I was in Florida a few weeks ago, bringing the kids to visit their dad. I approached the trip with mild trepidation, knowing it would likely bring back some painful memories. It has been almost a year since we sold our “dream home," packed all my stuff in a POD, and the kids and I left Florida. So much has changed since I lived there. I was mostly right. It did bring back memories, but not necessarily the ones I was expecting.
My time in Florida represented a time of manicured appearances. The landscape of Florida mirrored me with haunting accuracy. Pictures would show the perfect lawns and well-placed palm trees, but what was real were the fire ants, constant appearance of giant black snakes in our yard, and the woods I would never step foot in out of sheer terror. Likewise, pictures of our perfect family, representing our happy life were plastered all over social media. People would comment how dreamy our life looked, how lucky we were to be living in such a beautiful place. What people did not realize until well into our second year there is that we were internally struggling with the realization that my spouse was transgender. Inside we were deteriorating, falling apart and yet I couldn’t let anyone see that.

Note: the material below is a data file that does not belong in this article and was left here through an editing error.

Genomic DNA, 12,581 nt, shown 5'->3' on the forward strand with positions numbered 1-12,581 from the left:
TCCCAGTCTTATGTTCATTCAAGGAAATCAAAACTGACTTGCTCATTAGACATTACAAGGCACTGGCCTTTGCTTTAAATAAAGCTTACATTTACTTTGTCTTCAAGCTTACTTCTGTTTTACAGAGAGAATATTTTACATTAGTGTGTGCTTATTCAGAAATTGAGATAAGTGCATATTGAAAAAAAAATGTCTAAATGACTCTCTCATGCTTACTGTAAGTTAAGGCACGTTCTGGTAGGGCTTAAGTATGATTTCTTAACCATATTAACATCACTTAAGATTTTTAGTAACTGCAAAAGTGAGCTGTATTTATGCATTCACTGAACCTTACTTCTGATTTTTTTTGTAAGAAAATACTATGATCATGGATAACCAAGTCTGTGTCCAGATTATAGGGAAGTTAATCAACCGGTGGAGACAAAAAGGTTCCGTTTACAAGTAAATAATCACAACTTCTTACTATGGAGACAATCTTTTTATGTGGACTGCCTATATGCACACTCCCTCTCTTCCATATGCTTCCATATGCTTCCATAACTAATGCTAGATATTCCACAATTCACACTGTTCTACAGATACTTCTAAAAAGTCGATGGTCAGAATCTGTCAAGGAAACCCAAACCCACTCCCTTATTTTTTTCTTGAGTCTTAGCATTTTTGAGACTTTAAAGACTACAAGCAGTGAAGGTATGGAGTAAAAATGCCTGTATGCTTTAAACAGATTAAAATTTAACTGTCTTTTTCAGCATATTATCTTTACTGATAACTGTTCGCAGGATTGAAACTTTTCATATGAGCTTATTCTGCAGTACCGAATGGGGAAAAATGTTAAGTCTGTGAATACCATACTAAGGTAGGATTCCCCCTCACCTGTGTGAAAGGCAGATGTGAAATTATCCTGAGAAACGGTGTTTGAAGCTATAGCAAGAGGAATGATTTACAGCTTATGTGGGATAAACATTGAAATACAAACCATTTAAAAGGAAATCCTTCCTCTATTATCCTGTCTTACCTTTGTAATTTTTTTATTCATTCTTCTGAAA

I was so concerned with what others would think, how they would respond that I lost myself in living for their approval. I used social media to create the life I wanted them to see, the life I wanted to see. When I would scroll through those perfect pictures, I could pretend that my life was really that easy. When everything did fall apart for all to see, I promised myself that I would be more honest, both with myself and with those who were watching. I've learned that being authentic gives others room to do the same.
This past year I have built my life in the most authentic way I could. I’ve been honest to others about my struggles and most important I’ve been honest with myself. What I’ve found is that being real has brought me more joy than any illusion I’ve ever created. My life is abundant and rich, but not in the ways that traditionally measure success, rather rich with love and friendship, with experiences and the freedom to express myself. In a culture that expects the perfect pictures, the fairy tale stories, I challenge you to be authentically yourself.